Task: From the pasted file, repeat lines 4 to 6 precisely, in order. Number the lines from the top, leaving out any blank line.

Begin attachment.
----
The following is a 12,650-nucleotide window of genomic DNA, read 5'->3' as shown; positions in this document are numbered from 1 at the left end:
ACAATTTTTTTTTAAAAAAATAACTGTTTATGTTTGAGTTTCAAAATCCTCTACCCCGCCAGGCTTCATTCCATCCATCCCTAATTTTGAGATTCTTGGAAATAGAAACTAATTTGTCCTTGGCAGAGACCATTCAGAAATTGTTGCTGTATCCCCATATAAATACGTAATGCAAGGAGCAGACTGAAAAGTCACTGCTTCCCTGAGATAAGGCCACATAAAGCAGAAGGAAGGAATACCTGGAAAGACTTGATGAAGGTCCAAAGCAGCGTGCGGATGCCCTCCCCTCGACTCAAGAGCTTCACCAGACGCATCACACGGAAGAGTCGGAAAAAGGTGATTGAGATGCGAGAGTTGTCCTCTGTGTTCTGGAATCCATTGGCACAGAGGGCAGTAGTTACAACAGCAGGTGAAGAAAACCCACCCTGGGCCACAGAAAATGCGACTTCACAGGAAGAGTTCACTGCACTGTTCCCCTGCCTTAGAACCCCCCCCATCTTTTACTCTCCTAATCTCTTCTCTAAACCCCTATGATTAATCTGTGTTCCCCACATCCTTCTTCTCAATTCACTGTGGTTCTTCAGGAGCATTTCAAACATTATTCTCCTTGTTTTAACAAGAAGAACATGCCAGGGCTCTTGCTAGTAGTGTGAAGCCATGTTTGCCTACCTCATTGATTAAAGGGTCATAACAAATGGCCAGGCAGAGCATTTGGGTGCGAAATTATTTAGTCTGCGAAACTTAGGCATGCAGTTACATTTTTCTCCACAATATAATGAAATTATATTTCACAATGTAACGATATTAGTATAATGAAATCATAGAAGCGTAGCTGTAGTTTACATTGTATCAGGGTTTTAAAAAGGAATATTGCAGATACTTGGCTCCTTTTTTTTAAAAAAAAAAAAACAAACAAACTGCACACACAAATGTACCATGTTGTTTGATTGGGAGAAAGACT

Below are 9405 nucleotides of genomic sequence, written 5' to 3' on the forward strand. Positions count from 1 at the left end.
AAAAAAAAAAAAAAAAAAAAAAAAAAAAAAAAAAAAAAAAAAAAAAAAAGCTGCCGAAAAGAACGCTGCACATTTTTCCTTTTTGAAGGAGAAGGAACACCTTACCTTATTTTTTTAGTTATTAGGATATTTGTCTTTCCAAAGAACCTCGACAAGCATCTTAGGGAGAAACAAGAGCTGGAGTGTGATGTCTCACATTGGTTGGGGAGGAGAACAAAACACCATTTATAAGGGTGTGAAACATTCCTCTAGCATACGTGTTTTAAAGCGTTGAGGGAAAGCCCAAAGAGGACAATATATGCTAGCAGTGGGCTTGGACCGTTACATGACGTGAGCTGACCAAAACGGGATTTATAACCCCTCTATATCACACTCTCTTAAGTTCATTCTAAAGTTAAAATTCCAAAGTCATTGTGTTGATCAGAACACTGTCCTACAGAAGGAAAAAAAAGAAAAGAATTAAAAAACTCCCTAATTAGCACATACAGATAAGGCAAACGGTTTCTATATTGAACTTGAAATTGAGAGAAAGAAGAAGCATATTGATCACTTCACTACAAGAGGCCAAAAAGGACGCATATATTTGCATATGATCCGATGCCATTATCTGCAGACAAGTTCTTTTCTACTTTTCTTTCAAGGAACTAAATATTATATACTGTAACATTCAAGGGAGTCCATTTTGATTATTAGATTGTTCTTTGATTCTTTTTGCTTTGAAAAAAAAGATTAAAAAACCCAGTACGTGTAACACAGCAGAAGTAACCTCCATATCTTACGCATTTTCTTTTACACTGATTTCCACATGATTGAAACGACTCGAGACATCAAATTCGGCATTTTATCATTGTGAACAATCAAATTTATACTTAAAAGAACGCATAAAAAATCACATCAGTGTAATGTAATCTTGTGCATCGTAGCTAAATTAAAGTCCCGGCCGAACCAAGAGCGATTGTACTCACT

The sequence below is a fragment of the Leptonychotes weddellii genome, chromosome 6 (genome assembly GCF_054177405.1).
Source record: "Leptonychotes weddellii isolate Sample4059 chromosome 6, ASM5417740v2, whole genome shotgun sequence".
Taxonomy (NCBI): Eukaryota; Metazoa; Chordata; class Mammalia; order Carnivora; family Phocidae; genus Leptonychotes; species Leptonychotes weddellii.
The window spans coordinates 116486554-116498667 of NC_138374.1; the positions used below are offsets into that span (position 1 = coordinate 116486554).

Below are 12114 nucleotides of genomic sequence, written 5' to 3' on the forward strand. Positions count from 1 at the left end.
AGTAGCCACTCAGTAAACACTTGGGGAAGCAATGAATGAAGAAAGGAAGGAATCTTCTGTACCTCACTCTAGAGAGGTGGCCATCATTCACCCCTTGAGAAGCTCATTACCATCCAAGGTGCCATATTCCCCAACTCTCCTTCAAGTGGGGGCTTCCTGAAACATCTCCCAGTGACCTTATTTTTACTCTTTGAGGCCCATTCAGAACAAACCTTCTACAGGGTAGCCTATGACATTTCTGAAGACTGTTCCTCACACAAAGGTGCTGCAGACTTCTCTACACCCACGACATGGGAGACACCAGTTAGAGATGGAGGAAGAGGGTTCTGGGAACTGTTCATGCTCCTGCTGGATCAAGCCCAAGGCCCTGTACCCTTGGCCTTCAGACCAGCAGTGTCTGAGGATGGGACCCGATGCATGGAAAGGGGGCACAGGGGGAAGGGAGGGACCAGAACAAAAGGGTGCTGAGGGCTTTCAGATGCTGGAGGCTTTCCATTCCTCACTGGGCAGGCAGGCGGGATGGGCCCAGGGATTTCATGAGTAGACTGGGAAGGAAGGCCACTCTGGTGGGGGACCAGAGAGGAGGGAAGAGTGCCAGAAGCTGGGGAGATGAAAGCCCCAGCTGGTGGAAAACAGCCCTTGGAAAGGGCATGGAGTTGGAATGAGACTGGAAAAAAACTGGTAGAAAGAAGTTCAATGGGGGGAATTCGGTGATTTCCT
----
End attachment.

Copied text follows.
AAAAAAAAAAAAAAAAAAAAAAAAAAAAAAAAAAAAAAAAAAAAAAAAAGCTGCCGAAAAGAACGCTGCACATTTTTCCTTTTTGAAGGAGAAGGAACACCTTACCTTATTTTTTTAGTTATTAGGATATTTGTCTTTCCAAAGAACCTCGACAAGCATCTTAGGGAGAAACAAGAGCTGGAGTGTGATGTCTCACATTGGTTGGGGAGGAGAACAAAACACCATTTATAAGGGTGTGAAACATTCCTCTAGCATACGTGTTTTAAAGCGTTGAGGGAAAGCCCAAAGAGGACAATATATGCTAGCAGTGGGCTTGGACCGTTACATGACGTGAGCTGACCAAAACGGGATTTATAACCCCTCTATATCACACTCTCTTAAGTTCATTCTAAAGTTAAAATTCCAAAGTCATTGTGTTGATCAGAACACTGTCCTACAGAAGGAAAAAAAAGAAAAGAATTAAAAAACTCCCTAATTAGCACATACAGATAAGGCAAACGGTTTCTATATTGAACTTGAAATTGAGAGAAAGAAGAAGCATATTGATCACTTCACTACAAGAGGCCAAAAAGGACGCATATATTTGCATATGATCCGATGCCATTATCTGCAGACAAGTTCTTTTCTACTTTTCTTTCAAGGAACTAAATATTATATACTGTAACATTCAAGGGAGTCCATTTTGATTATTAGATTGTTCTTTGATTCTTTTTGCTTTGAAAAAAAAGATTAAAAAACCCAGTACGTGTAACACAGCAGAAGTAACCTCCATATCTTACGCATTTTCTTTTACACTGATTTCCACATGATTGAAACGACTCGAGACATCAAATTCGGCATTTTATCATTGTGAACAATCAAATTTATACTTAAAAGAACGCATAAAAAATCACATCAGTGTAATGTAATCTTGTGCATCGTAGCTAAATTAAAGTCCCGGCCGAACCAAGAGCGATTGTACTCACT

The sequence below is a fragment of the Leptonychotes weddellii genome, chromosome 6 (genome assembly GCF_054177405.1).
Source record: "Leptonychotes weddellii isolate Sample4059 chromosome 6, ASM5417740v2, whole genome shotgun sequence".